5 out of 5 stars
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As Azadeh Tabazadeh climbed the stage to receive her award from the American Geophysical Union in December 2001, a host of things ran through her mind, some of which revolved around her journey to get to that point in her life. Hailing from Tehran, Iran, where it was not the norm for women to excel in science owing to the numerous limitations and lack of rights, you can already tell that Azadeh's journey will be full of numerous hurdles. In The Sky Detective, Azadeh Tabazadeh commences from her time growing up in the largely unstable Iran in the 1970s, and she takes us through her early love for the field of chemistry and growing up to earn the title "The Sky Detective" after working as a scientist at NASA.
The author has expertly captured her childhood in this book while exploring themes that a lot of readers will be inspired by and find easy to relate to, including women's empowerment and self-belief. I liked how her writing perfectly illustrated her thoughts as a child, growing up with an inquisitive mind and being confused by a lot of happenings in the world, some of which revolved around the teachings of religion by her grandmother as well as women being oppressed in many facets of life. Readers will watch her find her way in the world and grow up to become an opinionated and determined teenager who has big dreams and is never afraid of taking risks. This was what made me root for her throughout her journey.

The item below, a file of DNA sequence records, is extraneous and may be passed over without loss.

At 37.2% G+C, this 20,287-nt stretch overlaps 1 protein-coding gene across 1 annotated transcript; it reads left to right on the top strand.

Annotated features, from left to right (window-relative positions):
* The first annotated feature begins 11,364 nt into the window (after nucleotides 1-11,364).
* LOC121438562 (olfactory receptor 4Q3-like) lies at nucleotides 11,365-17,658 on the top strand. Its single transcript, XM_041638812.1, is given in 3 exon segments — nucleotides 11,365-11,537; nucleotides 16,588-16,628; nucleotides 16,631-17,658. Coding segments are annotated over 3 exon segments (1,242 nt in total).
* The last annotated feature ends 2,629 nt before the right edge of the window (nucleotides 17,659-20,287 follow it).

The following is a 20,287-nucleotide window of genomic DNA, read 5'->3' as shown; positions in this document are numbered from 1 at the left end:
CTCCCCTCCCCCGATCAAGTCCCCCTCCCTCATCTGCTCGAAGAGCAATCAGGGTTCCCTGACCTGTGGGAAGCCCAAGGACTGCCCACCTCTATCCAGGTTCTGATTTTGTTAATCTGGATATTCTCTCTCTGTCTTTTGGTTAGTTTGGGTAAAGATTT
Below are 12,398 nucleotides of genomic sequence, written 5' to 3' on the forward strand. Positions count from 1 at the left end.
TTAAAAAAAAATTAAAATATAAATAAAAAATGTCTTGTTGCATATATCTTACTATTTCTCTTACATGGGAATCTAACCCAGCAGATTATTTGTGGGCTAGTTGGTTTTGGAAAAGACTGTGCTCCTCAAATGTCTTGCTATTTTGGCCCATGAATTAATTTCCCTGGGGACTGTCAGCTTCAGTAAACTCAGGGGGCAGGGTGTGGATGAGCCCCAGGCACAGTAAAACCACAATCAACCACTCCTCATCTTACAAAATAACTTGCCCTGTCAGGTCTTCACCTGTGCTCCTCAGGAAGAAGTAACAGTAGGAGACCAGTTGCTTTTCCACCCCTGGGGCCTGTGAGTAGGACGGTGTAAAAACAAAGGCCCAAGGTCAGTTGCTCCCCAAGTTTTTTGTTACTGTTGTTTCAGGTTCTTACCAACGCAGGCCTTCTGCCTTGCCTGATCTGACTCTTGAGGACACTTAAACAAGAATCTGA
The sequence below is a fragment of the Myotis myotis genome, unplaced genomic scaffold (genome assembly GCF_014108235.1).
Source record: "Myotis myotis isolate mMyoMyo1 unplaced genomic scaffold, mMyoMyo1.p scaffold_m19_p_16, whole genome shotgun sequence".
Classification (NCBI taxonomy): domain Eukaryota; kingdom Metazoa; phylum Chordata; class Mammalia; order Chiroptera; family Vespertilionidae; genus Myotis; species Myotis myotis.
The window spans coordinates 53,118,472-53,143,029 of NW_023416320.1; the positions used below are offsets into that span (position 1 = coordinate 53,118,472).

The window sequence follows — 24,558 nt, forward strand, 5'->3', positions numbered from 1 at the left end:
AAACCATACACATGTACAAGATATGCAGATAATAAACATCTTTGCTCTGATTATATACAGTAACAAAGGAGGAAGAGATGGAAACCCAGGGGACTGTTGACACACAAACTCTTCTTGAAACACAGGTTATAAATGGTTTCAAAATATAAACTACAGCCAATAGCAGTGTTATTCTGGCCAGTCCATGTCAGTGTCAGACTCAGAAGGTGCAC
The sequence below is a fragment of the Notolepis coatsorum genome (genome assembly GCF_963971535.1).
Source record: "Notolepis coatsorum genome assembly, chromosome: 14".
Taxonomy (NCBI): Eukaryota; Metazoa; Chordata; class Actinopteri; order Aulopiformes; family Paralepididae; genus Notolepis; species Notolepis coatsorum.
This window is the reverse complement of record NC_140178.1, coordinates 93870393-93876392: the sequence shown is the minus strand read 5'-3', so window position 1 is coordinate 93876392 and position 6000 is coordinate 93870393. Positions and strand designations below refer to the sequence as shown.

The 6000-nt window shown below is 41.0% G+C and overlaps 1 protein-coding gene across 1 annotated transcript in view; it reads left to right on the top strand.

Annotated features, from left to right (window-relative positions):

The author also captures the dark days that plagued Iran when she grew up there, going from the reign of the Shah (the frying pan) to Ayatollah Khomeini (the fire), who not only enforced oppressive laws but also executed people who spoke against him. Azadeh would learn a lot about bravery and standing up for one's rights at this point, and I enjoyed how well she applied those lessons in her life. I could feel the negative emotions that overcame her when she endured watching herself and her people being trampled upon, even contemplating death or getting killed as a better fate than living in bondage in Iran, especially with the war that broke out with Iraq.
One thing I learned from the author's story was the significance of family in life. Even though they had their differences as a family, their love and togetherness were usually evident, and her family influenced her positively in so many ways. A good example was her uncle getting her a chemistry kit that inspired her love for science at an early age and her mother setting the best example of a strong woman for Azadeh.
The story was also not short of suspense, as the author had to eventually flee her home country in 1982. She couldn't leave by normal means and would have to be smuggled out, so you already have an idea of how many things can go wrong in such a situation. What if she was caught, and what if she trusted the wrong people? You will have to pick up a copy of the book to experience this journey.
The Sky Detective is a professionally edited book as well since I did not notice a lot of errors in the text. The book will take you through a range of emotions while you get first-hand information about an interesting period in history. I did not dislike any aspect of the book and would award it the maximum rating of five out of five. History lovers will enjoy this book. I would also recommend it to people who enjoy reading memoirs.
The Sky Detective
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